Price Gouging

Although competition and demand drive prices in our free-market economy, during a declared state of emergency the Governor may prohibit price increases on items that he considers to be “necessary” to preserve, protect, or sustain the life, health, or safety of persons or their property. The Governor must identify the specific goods and services to which the “price gouging” law applies. Price increases on the products and services specified by the Governor are only permitted if they accurately reflect an increase in the cost of new stock or the cost to transport it, plus the retailer's average markup percentage applied during the ten days immediately prior to the declaration of a state of emergency.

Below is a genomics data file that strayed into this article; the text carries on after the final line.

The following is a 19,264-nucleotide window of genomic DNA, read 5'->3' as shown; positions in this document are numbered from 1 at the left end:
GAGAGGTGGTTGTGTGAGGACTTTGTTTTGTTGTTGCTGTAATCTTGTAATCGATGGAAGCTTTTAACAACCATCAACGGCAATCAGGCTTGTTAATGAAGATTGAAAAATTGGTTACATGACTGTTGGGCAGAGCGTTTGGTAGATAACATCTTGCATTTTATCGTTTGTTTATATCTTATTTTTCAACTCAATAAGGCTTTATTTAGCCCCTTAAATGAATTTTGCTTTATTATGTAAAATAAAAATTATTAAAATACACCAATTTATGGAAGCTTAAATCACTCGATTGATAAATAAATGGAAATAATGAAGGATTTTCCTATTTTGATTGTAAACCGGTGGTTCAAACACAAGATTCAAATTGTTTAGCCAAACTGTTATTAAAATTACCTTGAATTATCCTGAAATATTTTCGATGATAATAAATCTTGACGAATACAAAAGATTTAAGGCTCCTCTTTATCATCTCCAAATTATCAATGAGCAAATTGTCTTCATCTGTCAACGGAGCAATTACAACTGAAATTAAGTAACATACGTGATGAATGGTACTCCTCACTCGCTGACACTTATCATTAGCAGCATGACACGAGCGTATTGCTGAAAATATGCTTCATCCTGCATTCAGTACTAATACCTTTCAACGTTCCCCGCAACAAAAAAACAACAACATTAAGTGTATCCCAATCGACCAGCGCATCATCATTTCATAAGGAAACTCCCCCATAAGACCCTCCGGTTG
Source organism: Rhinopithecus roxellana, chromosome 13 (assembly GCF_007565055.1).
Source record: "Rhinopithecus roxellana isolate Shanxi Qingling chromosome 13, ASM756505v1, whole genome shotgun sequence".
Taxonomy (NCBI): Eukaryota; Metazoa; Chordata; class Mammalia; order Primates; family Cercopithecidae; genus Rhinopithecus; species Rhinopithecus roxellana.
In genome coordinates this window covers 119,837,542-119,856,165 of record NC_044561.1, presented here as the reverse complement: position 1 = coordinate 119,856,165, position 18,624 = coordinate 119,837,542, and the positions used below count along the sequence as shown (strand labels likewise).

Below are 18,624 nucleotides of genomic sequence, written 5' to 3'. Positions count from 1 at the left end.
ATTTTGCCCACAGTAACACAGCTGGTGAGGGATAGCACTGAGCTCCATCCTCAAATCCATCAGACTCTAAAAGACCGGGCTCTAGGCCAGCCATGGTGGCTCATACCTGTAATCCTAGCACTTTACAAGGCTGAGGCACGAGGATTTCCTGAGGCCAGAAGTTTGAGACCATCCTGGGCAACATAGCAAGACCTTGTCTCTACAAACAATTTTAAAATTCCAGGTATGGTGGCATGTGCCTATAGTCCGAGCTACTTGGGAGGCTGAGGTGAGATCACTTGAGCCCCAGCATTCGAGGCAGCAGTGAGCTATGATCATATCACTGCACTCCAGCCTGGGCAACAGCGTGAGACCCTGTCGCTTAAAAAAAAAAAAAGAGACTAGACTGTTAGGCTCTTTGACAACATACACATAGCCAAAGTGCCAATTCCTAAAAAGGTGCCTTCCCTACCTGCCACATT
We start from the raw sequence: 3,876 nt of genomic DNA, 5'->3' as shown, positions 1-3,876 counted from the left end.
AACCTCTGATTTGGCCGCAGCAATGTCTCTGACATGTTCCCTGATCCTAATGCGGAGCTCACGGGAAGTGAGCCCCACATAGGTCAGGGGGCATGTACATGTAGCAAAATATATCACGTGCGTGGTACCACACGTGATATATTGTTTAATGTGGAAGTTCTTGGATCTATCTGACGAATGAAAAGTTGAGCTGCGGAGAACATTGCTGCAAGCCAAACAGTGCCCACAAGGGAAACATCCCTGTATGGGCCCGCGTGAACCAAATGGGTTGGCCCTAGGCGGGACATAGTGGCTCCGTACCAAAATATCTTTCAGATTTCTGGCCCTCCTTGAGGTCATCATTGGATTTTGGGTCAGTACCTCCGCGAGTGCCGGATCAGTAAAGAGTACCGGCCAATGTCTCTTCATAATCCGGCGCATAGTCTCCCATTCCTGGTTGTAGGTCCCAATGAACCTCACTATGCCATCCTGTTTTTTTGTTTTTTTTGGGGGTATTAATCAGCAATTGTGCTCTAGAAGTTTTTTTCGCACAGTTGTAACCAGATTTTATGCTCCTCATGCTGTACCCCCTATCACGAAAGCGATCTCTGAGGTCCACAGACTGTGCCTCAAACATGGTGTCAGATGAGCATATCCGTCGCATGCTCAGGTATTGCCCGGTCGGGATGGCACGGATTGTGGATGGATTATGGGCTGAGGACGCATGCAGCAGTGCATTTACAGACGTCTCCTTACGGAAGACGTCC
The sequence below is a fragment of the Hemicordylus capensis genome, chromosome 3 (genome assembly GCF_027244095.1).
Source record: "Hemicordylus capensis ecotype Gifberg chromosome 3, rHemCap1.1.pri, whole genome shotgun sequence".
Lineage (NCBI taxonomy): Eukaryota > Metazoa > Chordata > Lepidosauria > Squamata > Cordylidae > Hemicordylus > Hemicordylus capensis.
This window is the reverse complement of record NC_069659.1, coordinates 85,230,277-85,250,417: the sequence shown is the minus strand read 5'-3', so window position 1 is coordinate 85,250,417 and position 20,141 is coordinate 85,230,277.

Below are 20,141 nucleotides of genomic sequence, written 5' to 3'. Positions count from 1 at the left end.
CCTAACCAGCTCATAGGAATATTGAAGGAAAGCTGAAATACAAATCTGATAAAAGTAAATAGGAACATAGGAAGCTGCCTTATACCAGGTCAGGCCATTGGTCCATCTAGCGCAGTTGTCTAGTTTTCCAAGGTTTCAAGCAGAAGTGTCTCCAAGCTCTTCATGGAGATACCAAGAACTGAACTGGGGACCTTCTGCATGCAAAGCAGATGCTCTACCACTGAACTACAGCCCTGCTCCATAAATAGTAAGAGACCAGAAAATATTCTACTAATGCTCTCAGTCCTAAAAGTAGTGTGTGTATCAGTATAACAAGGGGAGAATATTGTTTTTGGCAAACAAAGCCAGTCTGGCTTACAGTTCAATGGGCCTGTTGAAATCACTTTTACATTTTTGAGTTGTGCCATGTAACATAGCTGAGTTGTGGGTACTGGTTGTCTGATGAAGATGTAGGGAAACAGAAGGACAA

The Governor can declare a state of emergency in response to, or in anticipation of, a natural disaster or a national security emergency.  All counties in the state are covered, unless the executive order declaring the emergency is limited geographically to certain counties.  The Georgia Attorney General's Consumer Protection Division has the authority to investigate allegations of price gouging.  Violators can be fined from $2,000 to $15,000 per violation.